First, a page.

The teachers will also be paid a 300 yuan ($US36) pay increase and their professional certificates, which had been confiscated by the management to prevent them leaving to find other work, will be returned.
The school is one of dozens of private institutions that have sprung up in Guangzhou providing for students from predominantly wealthy families. While more than 1,000 students pay over 30,000 yuan each a year to attend the school, the teachers' wages are just 1,000 yuan a month.
During the strike the management sealed off the school, cut off telephone links and locked pupils in their dormitories in a bid to turn them against the teachers. However, when two busloads of replacement teachers arrived to take over the strikers' positions, the students surrounded the vehicles and prevented them from alighting.
Teachers say they are confident that the management will not be able to renege on the agreement. “The year-end holidays are coming on and the mid-term examinations are approaching. There will be chaos when the students return if the school officials fail to keep their word,” one teacher said.
Health workers stage hunger strike in Sri Lanka
Twenty substitute health workers, attached to the Puttlam and Chilaw hospitals in Sri Lanka's north western province, went on a two-day hunger strike on December 2 seeking permanency of employment. They ended their action only after the provincial health minister promised to act on their demands.
The workers launched their strike after the government issued a circular claiming that it was prepared to offer permanency to substitute workers who had completed 80 days of service. Many of the substitute workers had previously been employed as seasonal workers for the government's Anti-Malaria Campaign, but in 1994-95 they were recruited to the provincial hospitals.
However, when they applied at the beginning of this month to be made permanent they were informed by government officials that the quota of intakes for the hospitals under the provincial health ministry had already been filled.
The substitute workers had engaged in a similar agitation five years ago, but only a few were made permanent. A spokesman said that they suffered substandard working conditions and were not issued with uniforms or any protective clothing. They were also deprived of the limited allowances enjoyed by permanent workers, such as double payment for working on public holidays and overtime payments. They receive a daily wage of just 140 rupees (US$2).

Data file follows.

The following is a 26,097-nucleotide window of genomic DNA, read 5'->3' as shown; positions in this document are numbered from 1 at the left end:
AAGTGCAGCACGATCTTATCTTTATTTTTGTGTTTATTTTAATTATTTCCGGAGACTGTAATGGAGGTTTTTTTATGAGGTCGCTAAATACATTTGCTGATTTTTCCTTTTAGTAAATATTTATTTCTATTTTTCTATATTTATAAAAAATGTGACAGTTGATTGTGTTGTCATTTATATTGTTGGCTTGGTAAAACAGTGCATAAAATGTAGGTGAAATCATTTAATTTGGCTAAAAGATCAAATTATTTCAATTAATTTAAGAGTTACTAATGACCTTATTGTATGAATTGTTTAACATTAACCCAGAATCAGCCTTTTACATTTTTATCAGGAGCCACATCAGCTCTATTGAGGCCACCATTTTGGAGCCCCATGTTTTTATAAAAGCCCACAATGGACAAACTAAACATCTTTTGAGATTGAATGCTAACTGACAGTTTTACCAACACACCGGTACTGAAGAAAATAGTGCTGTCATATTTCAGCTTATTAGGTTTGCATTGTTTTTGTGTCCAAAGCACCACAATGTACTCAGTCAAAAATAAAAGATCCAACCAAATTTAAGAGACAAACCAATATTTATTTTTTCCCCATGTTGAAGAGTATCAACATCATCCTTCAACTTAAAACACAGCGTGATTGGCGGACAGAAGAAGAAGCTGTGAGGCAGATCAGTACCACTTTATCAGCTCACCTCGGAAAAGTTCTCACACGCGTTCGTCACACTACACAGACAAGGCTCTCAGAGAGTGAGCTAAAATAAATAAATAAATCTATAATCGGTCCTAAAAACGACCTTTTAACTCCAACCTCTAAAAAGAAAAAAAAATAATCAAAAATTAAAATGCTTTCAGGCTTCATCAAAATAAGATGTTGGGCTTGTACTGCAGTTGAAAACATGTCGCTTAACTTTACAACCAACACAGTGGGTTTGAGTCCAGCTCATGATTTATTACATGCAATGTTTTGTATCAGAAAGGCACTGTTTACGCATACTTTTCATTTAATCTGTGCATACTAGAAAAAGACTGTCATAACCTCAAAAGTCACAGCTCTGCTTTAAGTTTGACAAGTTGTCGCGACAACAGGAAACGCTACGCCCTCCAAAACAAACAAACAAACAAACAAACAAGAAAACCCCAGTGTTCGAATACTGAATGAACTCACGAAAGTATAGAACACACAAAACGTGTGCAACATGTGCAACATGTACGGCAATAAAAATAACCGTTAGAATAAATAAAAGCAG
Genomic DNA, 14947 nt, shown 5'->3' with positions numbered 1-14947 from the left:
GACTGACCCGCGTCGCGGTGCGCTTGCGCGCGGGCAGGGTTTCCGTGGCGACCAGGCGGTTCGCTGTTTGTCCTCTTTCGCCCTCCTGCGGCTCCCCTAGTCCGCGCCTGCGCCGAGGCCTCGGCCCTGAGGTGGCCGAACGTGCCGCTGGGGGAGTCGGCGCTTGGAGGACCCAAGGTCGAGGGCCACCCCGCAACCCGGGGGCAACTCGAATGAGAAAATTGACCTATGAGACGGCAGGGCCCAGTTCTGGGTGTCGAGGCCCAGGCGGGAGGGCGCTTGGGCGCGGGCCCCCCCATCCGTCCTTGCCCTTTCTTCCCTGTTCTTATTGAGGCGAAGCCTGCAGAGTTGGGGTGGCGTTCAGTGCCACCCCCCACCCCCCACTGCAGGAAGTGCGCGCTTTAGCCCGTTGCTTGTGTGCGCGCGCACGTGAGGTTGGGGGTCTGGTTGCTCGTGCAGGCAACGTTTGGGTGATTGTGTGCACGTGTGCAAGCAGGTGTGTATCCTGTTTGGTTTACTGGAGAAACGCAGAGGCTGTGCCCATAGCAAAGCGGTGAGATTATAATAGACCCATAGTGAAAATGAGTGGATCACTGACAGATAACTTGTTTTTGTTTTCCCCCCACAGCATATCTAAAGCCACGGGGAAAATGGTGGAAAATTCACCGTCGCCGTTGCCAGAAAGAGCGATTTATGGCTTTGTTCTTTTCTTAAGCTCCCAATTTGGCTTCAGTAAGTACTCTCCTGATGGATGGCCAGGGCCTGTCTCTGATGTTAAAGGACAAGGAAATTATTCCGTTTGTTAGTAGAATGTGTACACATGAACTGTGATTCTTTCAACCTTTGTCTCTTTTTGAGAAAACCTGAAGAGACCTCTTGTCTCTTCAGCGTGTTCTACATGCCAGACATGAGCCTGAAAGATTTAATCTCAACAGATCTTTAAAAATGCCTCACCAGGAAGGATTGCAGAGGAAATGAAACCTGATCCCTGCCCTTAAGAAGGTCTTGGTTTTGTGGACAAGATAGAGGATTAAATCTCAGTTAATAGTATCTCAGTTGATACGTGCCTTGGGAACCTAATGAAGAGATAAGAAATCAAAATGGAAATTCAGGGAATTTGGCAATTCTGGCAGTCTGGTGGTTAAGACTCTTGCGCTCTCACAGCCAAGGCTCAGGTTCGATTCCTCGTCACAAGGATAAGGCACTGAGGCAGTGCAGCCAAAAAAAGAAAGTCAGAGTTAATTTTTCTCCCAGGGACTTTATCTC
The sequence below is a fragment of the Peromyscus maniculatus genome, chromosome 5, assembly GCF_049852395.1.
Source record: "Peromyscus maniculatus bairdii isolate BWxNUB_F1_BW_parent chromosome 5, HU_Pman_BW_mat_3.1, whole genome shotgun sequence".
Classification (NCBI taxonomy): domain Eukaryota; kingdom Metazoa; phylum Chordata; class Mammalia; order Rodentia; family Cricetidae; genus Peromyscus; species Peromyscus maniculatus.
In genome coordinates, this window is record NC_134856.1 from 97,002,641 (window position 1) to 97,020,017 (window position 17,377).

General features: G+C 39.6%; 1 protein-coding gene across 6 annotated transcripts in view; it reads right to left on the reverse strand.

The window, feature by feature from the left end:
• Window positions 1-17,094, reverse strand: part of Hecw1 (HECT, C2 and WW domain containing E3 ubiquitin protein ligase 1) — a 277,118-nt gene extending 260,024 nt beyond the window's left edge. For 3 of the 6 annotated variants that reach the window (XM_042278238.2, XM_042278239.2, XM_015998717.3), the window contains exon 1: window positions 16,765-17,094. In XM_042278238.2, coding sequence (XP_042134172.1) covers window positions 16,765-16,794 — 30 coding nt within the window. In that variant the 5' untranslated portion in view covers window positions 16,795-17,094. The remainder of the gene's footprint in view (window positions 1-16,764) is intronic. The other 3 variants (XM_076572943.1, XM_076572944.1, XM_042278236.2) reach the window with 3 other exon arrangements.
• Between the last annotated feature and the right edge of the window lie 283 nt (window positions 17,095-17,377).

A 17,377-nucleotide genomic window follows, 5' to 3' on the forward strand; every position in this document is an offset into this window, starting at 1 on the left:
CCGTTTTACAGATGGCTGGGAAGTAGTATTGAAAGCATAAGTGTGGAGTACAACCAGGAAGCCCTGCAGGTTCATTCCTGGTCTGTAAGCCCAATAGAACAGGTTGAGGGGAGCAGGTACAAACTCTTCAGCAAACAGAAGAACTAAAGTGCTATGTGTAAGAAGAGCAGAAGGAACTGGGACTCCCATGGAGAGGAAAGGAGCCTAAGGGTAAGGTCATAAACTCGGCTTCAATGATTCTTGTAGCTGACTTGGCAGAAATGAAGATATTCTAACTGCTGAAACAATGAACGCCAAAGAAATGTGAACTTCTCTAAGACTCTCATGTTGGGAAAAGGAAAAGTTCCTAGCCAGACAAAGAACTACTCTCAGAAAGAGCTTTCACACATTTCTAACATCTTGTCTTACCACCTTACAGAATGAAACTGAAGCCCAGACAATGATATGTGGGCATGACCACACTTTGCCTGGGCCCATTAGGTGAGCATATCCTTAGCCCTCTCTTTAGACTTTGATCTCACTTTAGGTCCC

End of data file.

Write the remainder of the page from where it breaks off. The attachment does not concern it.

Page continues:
Sri Lankan nurses and midwives strike for back-pay
Nurses and midwives attached to public hospitals in the Ampara district in eastern Sri Lanka went on strike on Monday. The health workers are demanding the payment of overtime allowances due to them since last February. A spokesman for the Public Service United Nurses Union said the action would continue until the demand was met.
Indian doctors end strike
A 14-day strike by some 5,000 resident doctors in Maharashtra was called off on December 5 by the Maharashtra Association of Resident Doctors (MARD), after the government terminated the services of 476 doctors and threatened to expel medical students from state hostels. The doctors were demanding a pay increase of 500 to 800 rupees a month, to bring their wage rates into line with resident doctors in other parts of the country. At present the doctors receive 5,000 rupees ($18) a month.
The junior doctors, who are enrolled for a three-year postgraduate medical degree, are required to work as resident doctors during their training. One doctor said: "The government does not want to pay for intellectual labour. We are working almost like slaves."
Maharashtra's 24 public hospitals treat 2,000 patients per day and thousands more are treated in out-patients clinics.
Bangladeshi power workers fight privatisation
Troops were deployed on Tuesday to guard Bangladesh's 18 power stations, after technicians walked off the job for three days in protest at the government's “energy sector reform program”. The program includes the privatisation of the 750-megawatt Ashuganj power plant.